Also, keep in mind the law of diminishing returns regarding class size. While a class of 12 or 15 students can boost engagement, a class of 4 or 5 can reduce it, since there are too few voices and perspectives to generate much meaningful interaction and discussion.

Select a trait in Step 2 to receive child-customized insights about this school. Create a child profile to save your child trait selection.
2. Select if applicable
Is your child passionate about the arts?

3. See personalized insights
How Arts-oriented kids fit with Oak Bridge Academy's dimensions:
  • Small school (150 students or less)

    Small schools often have smaller classes with plenty of individualized learning and support, which can give your arts-oriented child the freedom to pursue their creative passions with close supervision and guidance. A smaller student community often means more group work and collaboration, which can enhance learning and enliven the creative process. Smaller schools, especially arts-focused ones, are also more likely to integrate the arts into the general curriculum, something many, though not all, artsy kids enjoy.

    Small schools tend to have fewer arts programs, classes, and extracurriculars than bigger schools. Ask what’s available, focusing specifically on your child’s areas of interest and need. For instance, if they’re keen to work on their sculpting skills, find out whether a class is offered during or after school, and whether your child is eligible for it.

Select a trait in Step 2 to receive child-customized insights about this school. Create a child profile to save your child trait selection.
2. Select if applicable
Is your child passionate about STEM (Science, Technology, Engineering, and Math)?

3. See personalized insights
How STEM-oriented kids fit with Oak Bridge Academy's dimensions:
  • Small school (150 students or less)

    Small schools tend to have fewer STEM programs, classes, and extracurriculars than bigger schools. Ask what’s available, focusing specifically on your child’s areas of interest and need. For instance, if they’re keen to work on their computer programming skills, find out whether a coding class is offered during or after school, and whether your child is eligible for it. Also, ask how they teach problem-solving, instill creativity and innovation, and use technology.

    Of course, since small schools often have smaller classes with plenty of individualized learning and support, they can give your child the freedom to pursue their interest in STEM with close supervision. A smaller student community often means more group work and collaboration, which can enhance learning and stimulate intellectual and creative insights. Smaller schools are also more likely to integrate STEM learning into the general curriculum, something many STEM-oriented kids enjoy.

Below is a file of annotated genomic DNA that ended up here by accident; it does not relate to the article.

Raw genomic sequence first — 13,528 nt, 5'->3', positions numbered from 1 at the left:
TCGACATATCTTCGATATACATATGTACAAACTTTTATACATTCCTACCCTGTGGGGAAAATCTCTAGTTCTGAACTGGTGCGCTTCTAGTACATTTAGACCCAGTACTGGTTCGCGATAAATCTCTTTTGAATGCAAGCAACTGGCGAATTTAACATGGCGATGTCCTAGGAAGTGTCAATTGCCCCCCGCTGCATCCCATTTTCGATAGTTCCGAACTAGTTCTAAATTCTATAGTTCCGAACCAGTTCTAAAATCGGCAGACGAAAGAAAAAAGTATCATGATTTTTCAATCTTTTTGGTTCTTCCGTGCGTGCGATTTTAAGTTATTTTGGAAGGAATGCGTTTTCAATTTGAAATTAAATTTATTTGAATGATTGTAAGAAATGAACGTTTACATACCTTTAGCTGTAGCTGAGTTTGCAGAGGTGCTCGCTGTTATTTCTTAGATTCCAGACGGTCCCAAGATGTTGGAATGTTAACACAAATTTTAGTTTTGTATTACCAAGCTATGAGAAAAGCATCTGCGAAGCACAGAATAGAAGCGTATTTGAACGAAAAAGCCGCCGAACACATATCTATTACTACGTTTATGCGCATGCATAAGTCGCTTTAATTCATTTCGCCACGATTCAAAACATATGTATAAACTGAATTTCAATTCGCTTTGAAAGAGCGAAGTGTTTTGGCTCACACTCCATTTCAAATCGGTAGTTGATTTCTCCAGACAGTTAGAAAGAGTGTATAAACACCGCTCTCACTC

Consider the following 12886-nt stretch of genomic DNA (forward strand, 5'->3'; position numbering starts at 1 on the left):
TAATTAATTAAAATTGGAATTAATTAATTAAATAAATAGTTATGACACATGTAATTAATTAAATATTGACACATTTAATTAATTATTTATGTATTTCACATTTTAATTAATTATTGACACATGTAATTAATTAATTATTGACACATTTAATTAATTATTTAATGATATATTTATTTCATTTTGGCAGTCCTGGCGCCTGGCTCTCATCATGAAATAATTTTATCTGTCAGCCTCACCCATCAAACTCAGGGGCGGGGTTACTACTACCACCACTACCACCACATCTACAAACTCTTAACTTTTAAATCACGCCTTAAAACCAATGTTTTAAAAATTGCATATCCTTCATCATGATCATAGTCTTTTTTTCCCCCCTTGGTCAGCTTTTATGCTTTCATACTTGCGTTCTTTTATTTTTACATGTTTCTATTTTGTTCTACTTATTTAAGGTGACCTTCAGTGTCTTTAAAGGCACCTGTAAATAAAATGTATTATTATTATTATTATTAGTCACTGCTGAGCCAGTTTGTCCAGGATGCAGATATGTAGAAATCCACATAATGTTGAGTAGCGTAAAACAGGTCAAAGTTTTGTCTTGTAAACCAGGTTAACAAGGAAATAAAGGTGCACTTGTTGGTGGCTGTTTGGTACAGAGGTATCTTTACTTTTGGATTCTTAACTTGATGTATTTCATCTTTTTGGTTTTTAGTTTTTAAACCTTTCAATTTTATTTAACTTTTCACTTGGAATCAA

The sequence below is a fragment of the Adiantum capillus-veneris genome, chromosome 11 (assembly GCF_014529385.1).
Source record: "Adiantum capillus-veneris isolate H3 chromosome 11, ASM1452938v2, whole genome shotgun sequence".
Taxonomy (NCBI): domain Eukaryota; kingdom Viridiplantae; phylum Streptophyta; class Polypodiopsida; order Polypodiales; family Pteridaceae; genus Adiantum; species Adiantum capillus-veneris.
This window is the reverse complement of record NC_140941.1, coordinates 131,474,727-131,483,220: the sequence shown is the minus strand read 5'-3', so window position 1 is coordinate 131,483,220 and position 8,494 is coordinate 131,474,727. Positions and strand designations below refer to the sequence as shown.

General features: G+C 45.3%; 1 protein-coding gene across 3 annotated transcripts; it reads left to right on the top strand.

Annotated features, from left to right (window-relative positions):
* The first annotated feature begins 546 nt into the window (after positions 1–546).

Just keep in mind the law of diminishing returns regarding class size. While a class of 12 or 15 students can boost engagement, a class of 4 or 5 can reduce it, since there are too few voices and perspectives to generate much meaningful interaction and discussion.

Select a trait in Step 2 to receive child-customized insights about this school. Create a child profile to save your child trait selection.
2. Select if applicable
Does your child have gifted learning abilities?

3. See personalized insights
How Gifted kids fit with Oak Bridge Academy's dimensions:
  • Small school (150 students or less)

    Small schools are sometimes more flexible in meeting gifted learning needs. Make sure a school is willing and able to provide the right learning environment to directly address your child’s learning needs, whether it’s through a segregated gifted class, a part-time withdrawal class, or in-class adaptations such as acceleration or enrichment opportunities.

    If your child enjoys learning and competing with other high-ability learners, confirm this opportunity is available. Also, find out whether a school has extracurricular programs your child will find challenging and stimulating.

    Finally, “Smaller schools give kids opportunities to be the ‘big fish in a small pond,’ where their successes and abilities are truly highlighted,” says Una Malcolm, Director of Bright Light Learners. “Some kids enjoy this, and this can be a valuable opportunity to develop their confidence and self-esteem.”

Select a trait in Step 2 to receive child-customized insights about this school. Create a child profile to save your child trait selection.
2. Select if applicable
Does your child have special needs?

3. See personalized insights
How Special needs (general) kids fit with Oak Bridge Academy's dimensions:
  • Small school (150 students or less)

    Smaller schools with small classes normally provide lots of individualized teaching and learning and one-on-one support, giving them the flexibility to accommodate students with a wide range of special needs. Some also provide learning environments that directly address special learning needs, such as segregated classes, part-time withdrawal classes, and integrated classes.

    However, “Keep in mind that some small schools only provide support for one special need,” say Ann and Karen Wolff of Wolff Educational Consulting. “Ask which special need(s) a school supports, how it supports it, and whether it has teaching staff with the right training and expertise to provide this support.”

    Finally, since small schools tend to have fewer resources, ensure they have whatever’s needed to foster your child’s academic, social, and emotional development, such as guidance departments, academic and social counsellors, educational assistants, and assistive technologies.

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2. Select if applicable